Today, let’s think about how a group can continue the Bible study started in the worship service with the pastor’s sermon. Many groups and churches take this approach in small group Bible study. The idea is really good: dig deeper into the sermon text in small group. For most churches, there is no way for a small group to process the sermon together. But, by doing this approach, the group spends more time on one passage. The practice drives the learners deeper into the passage.

But, this approach has some hurdles to clear:

  • This approach assumes everyone is present in both the worship service and the small group time. Missing worship services means the small group discussion will likely suffer.
  • Visitors to the small group may not have heard the sermon.
  • If the small group meeting is several days after hearing the sermon, will the group remember enough of the sermon to engage in discussion?
  • What do you do about special days when you have guest speakers or other special events in the worship service and not the typical sermon?

Here are some suggestions for groups who study the sermon Bible text:

  • The discussion facilitator needs to take great notes on the sermon text.
  • The pastor may be able to help by providing an outline of the sermon or at least providing the text reference to the group leader a few days in advance.
  • If the church makes a video of the sermon, secure a copy on DVD and play it for the group meeting. Repeating the sermon will help make learning deeper. Since most sermons are about 20 minutes long, there is still plenty of time for group discussion.
  • If the group meets several days after the sermon, consider sending everyone in the group 5-8 discussion questions that will be used in the group study. Asking questions in advance allows the learner to prepare for the discussion.
  • Playing a DVD of the sermon during the group study catches visitors and those who could not attend the worship service up with those who attended the worship service.
  • Don’t start a sermon critique group, but guide the group to discuss the Bible text instead.

Your group might want to consider studying the weekly sermon texts as the focus of the group study. This approach requires a lot of preparation and coordination but allows the opportunity to dig deep into the sermon text. Work with your pastor closely if your group decides to take this approach.

Scripture: Read 1 Corinthians 15:1-2. Notice how Paul writes about how the Corinthians heard his preaching and received it, resulting in salvation. How could a small group studying the Sunday sermon text build on this idea from Paul?

Dig Deeper: Read Small Groups with Purpose by Rick Warren and Steve Gladen.

Now It’s Your Turn: Does your group study the weekly sermon text? If so, what advice have you got for others who do the same? Please share your ideas so we can all grow together.

Disclosure of Material Connection: Some of the links in the post above are “affiliate links.” This means if you click on the link and purchase the item, I will receive an affiliate commission. Regardless, I only recommend products or services I use personally and believe will add value to my readers. I am disclosing this in accordance with the Federal Trade Commission’s 16 CFR, Part 255: “Guides Concerning the Use of Endorsements and Testimonials in Advertising.” We are a participant in the Amazon Services LLC Associates Program, an affiliate advertising program designed to provide a means for us to earn fees by linking to Amazon.com and affiliated sites.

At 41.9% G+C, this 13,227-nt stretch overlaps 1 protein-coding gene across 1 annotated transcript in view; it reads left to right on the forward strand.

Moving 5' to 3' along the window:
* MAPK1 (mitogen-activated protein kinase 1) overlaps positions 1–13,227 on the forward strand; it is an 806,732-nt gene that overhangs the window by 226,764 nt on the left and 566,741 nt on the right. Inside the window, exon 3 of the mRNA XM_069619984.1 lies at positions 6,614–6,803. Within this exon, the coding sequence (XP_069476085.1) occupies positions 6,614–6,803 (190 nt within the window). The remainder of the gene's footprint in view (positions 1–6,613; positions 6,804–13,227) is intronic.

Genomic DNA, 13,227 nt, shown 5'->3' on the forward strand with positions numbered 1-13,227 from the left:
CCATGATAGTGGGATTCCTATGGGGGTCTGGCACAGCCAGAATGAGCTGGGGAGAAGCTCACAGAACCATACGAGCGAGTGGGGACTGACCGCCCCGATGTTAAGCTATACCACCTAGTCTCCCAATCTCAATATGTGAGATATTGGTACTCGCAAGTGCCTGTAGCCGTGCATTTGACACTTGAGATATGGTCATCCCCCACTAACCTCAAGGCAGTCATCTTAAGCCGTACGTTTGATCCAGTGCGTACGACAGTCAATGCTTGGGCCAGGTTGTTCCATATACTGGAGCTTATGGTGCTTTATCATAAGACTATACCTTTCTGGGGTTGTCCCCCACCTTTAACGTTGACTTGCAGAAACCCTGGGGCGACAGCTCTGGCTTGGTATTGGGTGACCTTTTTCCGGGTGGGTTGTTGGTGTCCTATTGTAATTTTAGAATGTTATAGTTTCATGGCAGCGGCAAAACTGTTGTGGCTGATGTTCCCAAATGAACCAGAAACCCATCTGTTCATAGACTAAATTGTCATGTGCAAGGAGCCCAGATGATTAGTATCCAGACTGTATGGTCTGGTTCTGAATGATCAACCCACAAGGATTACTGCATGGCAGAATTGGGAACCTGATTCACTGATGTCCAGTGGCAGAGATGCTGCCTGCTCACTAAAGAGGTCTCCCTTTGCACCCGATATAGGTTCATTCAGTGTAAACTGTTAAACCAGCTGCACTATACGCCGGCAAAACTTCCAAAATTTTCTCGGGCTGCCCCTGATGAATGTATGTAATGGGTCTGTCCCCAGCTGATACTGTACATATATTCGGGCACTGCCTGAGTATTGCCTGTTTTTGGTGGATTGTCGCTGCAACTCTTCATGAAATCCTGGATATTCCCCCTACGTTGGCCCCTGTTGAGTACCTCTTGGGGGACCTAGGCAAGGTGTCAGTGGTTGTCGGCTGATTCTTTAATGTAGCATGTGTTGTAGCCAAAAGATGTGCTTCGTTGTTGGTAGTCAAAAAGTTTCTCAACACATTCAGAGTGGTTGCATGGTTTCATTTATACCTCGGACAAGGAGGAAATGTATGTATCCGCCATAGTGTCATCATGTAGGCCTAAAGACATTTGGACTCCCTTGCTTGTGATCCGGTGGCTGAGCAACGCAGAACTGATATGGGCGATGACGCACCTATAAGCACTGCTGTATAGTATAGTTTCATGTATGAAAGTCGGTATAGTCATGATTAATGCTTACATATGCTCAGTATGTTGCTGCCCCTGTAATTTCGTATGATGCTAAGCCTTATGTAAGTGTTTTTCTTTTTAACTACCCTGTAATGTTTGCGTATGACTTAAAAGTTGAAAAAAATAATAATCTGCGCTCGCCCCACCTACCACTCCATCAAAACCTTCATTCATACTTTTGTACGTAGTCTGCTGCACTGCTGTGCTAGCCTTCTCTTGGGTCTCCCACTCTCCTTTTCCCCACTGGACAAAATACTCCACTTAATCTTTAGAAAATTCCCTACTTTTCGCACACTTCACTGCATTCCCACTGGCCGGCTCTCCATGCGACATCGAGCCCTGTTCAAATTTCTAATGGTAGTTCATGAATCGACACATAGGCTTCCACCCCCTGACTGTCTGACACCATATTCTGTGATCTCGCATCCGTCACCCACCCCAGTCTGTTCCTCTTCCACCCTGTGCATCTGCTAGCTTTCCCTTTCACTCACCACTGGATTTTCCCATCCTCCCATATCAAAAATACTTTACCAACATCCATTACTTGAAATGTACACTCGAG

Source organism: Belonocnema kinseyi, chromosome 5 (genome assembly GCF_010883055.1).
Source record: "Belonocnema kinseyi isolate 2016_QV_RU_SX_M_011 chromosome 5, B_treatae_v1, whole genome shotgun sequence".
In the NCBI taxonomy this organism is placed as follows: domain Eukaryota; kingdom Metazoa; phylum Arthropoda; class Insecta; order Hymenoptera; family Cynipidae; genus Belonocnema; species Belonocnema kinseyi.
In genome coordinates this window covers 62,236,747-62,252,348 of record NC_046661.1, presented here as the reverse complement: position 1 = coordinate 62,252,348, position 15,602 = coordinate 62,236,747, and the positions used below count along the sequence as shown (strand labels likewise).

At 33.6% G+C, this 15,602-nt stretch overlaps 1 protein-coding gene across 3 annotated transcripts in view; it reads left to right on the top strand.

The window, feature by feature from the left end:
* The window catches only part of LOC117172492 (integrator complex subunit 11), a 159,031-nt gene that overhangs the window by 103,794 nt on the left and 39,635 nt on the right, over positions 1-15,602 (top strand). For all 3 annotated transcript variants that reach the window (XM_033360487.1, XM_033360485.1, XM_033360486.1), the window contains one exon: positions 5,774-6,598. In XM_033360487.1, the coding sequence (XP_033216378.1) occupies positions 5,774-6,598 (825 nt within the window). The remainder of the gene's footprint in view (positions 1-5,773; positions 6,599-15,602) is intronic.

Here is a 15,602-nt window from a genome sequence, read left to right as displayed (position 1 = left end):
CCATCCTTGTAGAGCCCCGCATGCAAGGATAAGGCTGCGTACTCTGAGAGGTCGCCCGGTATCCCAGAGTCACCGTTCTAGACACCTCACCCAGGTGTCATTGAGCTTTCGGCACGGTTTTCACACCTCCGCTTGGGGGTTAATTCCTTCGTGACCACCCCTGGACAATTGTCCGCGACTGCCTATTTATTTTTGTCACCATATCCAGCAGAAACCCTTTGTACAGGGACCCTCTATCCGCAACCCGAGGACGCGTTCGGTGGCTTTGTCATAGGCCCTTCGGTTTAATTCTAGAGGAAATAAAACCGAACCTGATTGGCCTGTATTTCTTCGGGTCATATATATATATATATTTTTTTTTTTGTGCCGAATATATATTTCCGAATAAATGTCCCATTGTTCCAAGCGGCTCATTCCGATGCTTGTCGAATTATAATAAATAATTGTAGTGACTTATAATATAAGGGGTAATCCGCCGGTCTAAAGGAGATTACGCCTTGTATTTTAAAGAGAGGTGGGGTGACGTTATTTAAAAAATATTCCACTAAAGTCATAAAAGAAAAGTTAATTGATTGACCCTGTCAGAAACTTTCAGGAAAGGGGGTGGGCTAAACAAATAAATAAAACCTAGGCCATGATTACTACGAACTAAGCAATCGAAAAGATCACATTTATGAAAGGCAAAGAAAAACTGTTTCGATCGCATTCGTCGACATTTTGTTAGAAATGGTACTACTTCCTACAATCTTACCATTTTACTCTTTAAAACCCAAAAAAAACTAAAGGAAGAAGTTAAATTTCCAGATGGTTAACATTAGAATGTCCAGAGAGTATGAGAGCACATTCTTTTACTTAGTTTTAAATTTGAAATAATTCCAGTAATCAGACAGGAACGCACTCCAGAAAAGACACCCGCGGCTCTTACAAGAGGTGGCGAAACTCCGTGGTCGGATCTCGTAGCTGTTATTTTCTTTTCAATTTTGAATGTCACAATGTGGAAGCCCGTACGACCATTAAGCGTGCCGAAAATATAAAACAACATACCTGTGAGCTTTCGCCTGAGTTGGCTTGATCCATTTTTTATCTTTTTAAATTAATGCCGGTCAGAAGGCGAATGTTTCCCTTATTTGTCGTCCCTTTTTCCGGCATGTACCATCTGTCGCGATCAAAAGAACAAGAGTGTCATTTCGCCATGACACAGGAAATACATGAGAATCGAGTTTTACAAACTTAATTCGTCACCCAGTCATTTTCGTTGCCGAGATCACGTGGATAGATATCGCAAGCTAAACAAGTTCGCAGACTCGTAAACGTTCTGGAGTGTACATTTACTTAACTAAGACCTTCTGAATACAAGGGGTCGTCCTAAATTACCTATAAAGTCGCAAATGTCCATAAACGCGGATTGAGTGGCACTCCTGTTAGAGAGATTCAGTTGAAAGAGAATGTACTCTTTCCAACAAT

November 16, 2017
by Walter Norvell
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Faith That Astonished Jesus – Part 2

Recently I had the wonderful privilege of speaking in Chapel at Williams Baptist College. The campus minister had asked me to speak on the semester theme “Real Life Faith.” Below is the second part of that address. You can find Part 1 here.

 

Faith That Astonished Jesus

Matthew 8:5-13

So, this centurion, not likely where he wanted to be, turned to Jesus to heal his beloved servant.

Matthew 8:5-6 — When he had entered Capernaum, a centurion came forward to him, appealing to him, “Lord, my servant is lying paralyzed at home, suffering terribly.” (ESV)

The two accounts imply that the centurion values this servant. He loves his servant. The language in these accounts suggests to us that the servant is a boy. Everything else in this centurion’s life had gone south but now this, too.

Jesus responded quickly.

Matthew 8:7 — And he said to him, “I will come and heal him.” (ESV)

Jesus’ response startled everyone present, I am sure. For a Jew to even enter the house of a Gentile would have communicated ceremonial uncleanliness to that Jew. Obviously, Jesus was unafraid of such.

The centurion countered Jesus’ response in an amazing way.

Matthew 8:8-9 — But the centurion replied, “Lord, I am not worthy to have you come under my roof, but only say the word, and my servant will be healed. For I too am a man under authority, with soldiers under me. And I say to one, ‘Go,’ and he goes, and to another, ‘Come,’ and he comes, and to my servant, ‘Do this,’ and he does it.” (ESV)